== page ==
WASHINGTON — Pratt & Whitney is developing upgrades to the F-35’s engine that will give it the power and cooling necessary to make the U.S. Defense Department’s most sensor-heavy fighter jet even more of a powerhouse.
The new Growth Option 2.0 upgrade for the F135 engine, launched on Tuesday, adds a more advanced power and thermal management system that could be used to help the F-35 incorporate new weapons and sensors, the company said.
It also integrates a new compressor and turbine technologies that yield greater thrust and fuel savings, which were part of the Growth Option 1.0 concept unveiled in 2017.
In a June 12 interview with Defense News, Matthew Bromberg, president of Pratt & Whitney’s military engines unit, said the company decided to work on improvements to the F135’s power and thermal management system, or PTMS, based on feedback from the F-35 Joint Program Office.
Pratt in 2017 tested an early version of the Growth Option 1.0 motor called the fuel burn reduction demonstrator engine, which demonstrated that the upgrade could improve thrust by up to 10 percent and reduce fuel consumption by up to 6 percent.
But while the community that flies the F-35B short-takeoff-and-vertical-landing variant was gung-ho on the thrust improvements, the JPO said that better power and cooling was what was really needed — especially as the program transitions from the development phase to modernization, also known as Block 4 or Continuous Capability Development and Delivery, Bromberg said.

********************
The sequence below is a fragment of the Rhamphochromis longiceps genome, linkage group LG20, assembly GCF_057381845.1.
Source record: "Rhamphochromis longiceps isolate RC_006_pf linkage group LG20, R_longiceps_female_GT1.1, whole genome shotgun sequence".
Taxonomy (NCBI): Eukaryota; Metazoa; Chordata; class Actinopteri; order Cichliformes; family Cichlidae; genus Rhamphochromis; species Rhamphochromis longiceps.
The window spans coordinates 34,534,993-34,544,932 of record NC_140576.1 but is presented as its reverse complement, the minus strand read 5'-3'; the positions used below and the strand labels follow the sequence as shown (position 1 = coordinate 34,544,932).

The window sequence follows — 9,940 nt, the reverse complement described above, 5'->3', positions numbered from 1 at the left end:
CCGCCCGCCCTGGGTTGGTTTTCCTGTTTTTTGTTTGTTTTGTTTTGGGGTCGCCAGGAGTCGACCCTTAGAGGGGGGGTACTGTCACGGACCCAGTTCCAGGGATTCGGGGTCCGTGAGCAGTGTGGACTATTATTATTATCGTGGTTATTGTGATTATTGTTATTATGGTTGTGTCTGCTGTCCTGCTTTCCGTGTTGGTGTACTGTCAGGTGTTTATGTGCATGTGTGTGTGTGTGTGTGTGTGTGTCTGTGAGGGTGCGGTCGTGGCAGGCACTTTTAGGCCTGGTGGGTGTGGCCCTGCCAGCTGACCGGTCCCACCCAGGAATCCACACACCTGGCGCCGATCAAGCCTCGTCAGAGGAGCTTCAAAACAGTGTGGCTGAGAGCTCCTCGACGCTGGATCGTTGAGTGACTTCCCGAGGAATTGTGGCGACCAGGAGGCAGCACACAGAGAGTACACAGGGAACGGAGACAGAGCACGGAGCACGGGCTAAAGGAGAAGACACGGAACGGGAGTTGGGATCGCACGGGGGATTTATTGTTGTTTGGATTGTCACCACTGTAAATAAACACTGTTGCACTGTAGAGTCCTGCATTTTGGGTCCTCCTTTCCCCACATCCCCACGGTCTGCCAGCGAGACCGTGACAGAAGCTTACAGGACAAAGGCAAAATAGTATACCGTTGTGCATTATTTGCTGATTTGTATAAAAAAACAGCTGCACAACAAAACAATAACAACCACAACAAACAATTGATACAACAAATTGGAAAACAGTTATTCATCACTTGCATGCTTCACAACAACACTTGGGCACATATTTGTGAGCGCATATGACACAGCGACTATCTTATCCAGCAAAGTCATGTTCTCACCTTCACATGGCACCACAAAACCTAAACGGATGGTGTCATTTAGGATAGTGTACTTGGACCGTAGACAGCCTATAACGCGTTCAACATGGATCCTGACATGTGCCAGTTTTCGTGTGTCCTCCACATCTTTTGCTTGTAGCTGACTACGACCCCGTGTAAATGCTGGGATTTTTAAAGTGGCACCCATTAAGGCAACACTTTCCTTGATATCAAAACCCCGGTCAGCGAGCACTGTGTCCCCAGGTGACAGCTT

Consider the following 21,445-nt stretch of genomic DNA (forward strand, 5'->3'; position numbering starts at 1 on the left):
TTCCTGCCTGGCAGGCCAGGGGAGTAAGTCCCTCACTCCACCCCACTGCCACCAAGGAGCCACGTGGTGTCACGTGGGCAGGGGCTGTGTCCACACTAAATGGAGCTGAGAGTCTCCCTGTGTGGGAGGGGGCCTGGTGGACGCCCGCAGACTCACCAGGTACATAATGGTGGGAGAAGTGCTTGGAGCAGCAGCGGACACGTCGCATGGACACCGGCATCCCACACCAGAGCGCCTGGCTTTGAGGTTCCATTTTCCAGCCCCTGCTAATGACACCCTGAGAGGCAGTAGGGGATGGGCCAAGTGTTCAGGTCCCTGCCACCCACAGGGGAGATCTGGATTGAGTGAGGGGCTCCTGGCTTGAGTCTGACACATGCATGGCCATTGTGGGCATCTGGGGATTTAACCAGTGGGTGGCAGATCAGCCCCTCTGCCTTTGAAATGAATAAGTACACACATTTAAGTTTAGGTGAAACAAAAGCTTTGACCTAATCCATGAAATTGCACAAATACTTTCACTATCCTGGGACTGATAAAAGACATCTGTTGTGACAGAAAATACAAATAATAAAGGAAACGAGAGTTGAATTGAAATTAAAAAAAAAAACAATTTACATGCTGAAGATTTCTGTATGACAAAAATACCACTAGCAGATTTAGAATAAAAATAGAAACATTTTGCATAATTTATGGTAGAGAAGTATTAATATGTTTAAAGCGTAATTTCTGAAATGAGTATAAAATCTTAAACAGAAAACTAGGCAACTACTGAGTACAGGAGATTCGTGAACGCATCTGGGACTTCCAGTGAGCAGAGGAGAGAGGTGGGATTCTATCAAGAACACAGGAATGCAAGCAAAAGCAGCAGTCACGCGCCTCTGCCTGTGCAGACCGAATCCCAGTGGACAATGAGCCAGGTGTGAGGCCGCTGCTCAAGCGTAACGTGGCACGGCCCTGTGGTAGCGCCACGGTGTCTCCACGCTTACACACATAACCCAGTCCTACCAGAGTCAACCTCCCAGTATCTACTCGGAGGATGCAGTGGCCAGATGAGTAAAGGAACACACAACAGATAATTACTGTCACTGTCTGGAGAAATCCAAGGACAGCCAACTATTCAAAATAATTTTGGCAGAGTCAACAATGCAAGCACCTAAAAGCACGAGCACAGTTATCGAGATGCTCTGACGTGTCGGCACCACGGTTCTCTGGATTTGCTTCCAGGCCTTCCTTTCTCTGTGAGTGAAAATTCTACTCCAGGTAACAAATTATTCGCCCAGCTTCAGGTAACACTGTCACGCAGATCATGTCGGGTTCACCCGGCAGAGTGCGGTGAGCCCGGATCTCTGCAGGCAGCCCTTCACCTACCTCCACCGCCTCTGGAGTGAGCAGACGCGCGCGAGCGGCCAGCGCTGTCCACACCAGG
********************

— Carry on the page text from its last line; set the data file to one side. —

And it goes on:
Pratt has already begun testing some technologies from the Growth Option 2.0 suite in various rigs and demonstrators. Bromberg called the upgrades “relatively low risk” and said it could probably be proven out in a four-year technology demonstration program.
But he declined to talk about completed testing or to quantify the new power and cooling improvements, saying only that they were “significant.”
Although the Defense Department hasn’t signed onto an upgraded F135 engine as part of the Continuous Capability Development and Delivery effort, Pratt executives have been hopeful that it will do so as it finalizes that strategy.
“As the F-35 program moves forward with the Continuous Capability Development and Delivery strategy, we strive to stay in front of propulsion advances needed to enable F-35 modernization,” Bromberg said in a statement. “We’re continuously assessing customer needs and responding with technology options to keep them ahead of evolving threats.”
Valerie Insinna is Defense News' air warfare reporter. She previously worked the Navy/congressional beats for Defense Daily, which followed almost three years as a staff writer for National Defense Magazine. Prior to that, she worked as an editorial assistant for the Tokyo Shimbun’s Washington bureau.